Finally, thank you so much for being a very good partner of Peer Teaching. I wish you all the best for your future!

    See you in Europa !

  3. eunicea says:

    Hi Sofie!

    Been ages since I commented on your posts! I agree with Maxime about your resume experience. Your cover letter is the MOST interesting one that I read, especially since the introductory story was so original (and adorable!) it made me laugh. In your blog posts and presentations as well, you are an engaging story-teller, and possess one of those spontaneous turns of phrases which make your expressions refreshingly witty.

    One aspect that could bring you to the next level is developing the confidence to be lively during a presentation. Although you were not overly rigid, but I sensed that you were actively corralling your body to remain still, and to avoid making sudden movements, so that you could remain calm. From your feedback and blog post, i understand it is a combination of nerves and the Swiss culture, but I can also see that you are well on your way to becoming more comfortable with public speaking. Thus, the next time you are practicing for a presentation, do not be afraid to let some of your enthusiasm and positive emotions rise to the surface. This will help to bring the human-ness into your formal presentation, and thus help your team to project not only confidence, but also to stand out from the rest of the hum-drum-ly formal teams.who id not attend his course (ha!). Of course, this will require some prctice and feedback, so that you can gauge how much emotion/enthusiasm is appropriate for the culture that you are presenting in, and the nature of your topic.

    I am very glad to have met you and gotten to know you through your blog. You’re a brave soul, as I can see in the interview, and your traveling journeys. All the best to you, and hope to see you again soon (in person or virtually).


  4. Brad says:

    Dear Sofie, Thank you for this beautifully written final post. I don’t “say” this just because you’ve stroked my ego in the process (which I do appreciate). You have done a great job of starting this essay with an apt Roosevelt quote, one that seems to appeal to many students’ experiences in ES2007S. With fine concrete detail you also share your reaction to the position search segment of the course and your various feelings throughout the process.

    Shaky legs, eh? Your outward demeanor would never betray such emotions. But then through your smile, mellow demeanor and unflinching eyes somehow I could tell you were holding in any awkward emotions with great control. In combination with your astute observational skills, it’s that inner strength and outward cool that makes you so interesting, so dynamic and so potentially capable. When I write “potentially” you might get the idea that I’m wearing a wizard’s hat and just reading from a crystal ball. Of course I’m not. It just seems to me that you have all these capabilities that need more Rays and Eunices to get refined. But I have all the confidence in the world that you will meet those people and encounter exactly each of the challenges that you need to develop yourself in the way that will give you great satisfaction and continue to tickle the people for whom you mean so much.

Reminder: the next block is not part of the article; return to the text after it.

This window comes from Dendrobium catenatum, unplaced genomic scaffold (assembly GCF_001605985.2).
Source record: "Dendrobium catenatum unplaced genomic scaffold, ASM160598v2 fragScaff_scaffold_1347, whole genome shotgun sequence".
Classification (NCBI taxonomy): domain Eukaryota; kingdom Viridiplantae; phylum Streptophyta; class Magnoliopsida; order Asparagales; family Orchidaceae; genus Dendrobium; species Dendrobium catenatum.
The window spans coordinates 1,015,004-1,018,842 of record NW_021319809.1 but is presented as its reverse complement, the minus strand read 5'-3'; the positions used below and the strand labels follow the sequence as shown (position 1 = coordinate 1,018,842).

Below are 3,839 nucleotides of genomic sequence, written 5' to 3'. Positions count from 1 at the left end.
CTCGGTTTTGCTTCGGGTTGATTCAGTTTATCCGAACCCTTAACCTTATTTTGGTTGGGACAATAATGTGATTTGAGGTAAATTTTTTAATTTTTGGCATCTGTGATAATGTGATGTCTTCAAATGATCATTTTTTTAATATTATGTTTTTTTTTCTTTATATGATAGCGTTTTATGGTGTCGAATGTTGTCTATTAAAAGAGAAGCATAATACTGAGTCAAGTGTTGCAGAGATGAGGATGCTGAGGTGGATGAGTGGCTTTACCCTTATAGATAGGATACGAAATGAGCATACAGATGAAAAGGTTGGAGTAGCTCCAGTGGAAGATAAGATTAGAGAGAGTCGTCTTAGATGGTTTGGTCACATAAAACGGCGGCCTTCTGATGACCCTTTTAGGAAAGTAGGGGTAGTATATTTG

As for the world without walls, I’d suggest that you’ve been well aware of that phenomenon ever since your parents drug you off to faraway places as a child. And now that the burden of sharing the “secret” is squarely on your shoulders, I can see that you’ve realized that every journey begins with a single step, and you’re well on your own way.

    All the best for that adventure, Sofie!

  5. Renick says:

    Hi Sofie,
    I shared a similar experience with regards to the cv writing. Initially I thought that what was required was to exhibit extravagant writing prowess but obviously that was not the case. I realized it’s not about how powerful you can showcase language or knowledge of the company, praise the company or yourself, but rather how relevant you can be to them. As such I probably would have been discarded as well.
    Being an interviewer was also insightful for me as it required strategizing and being aware of what questions are important.
    With that, I wish you all the best, am going to miss having you as a classmate.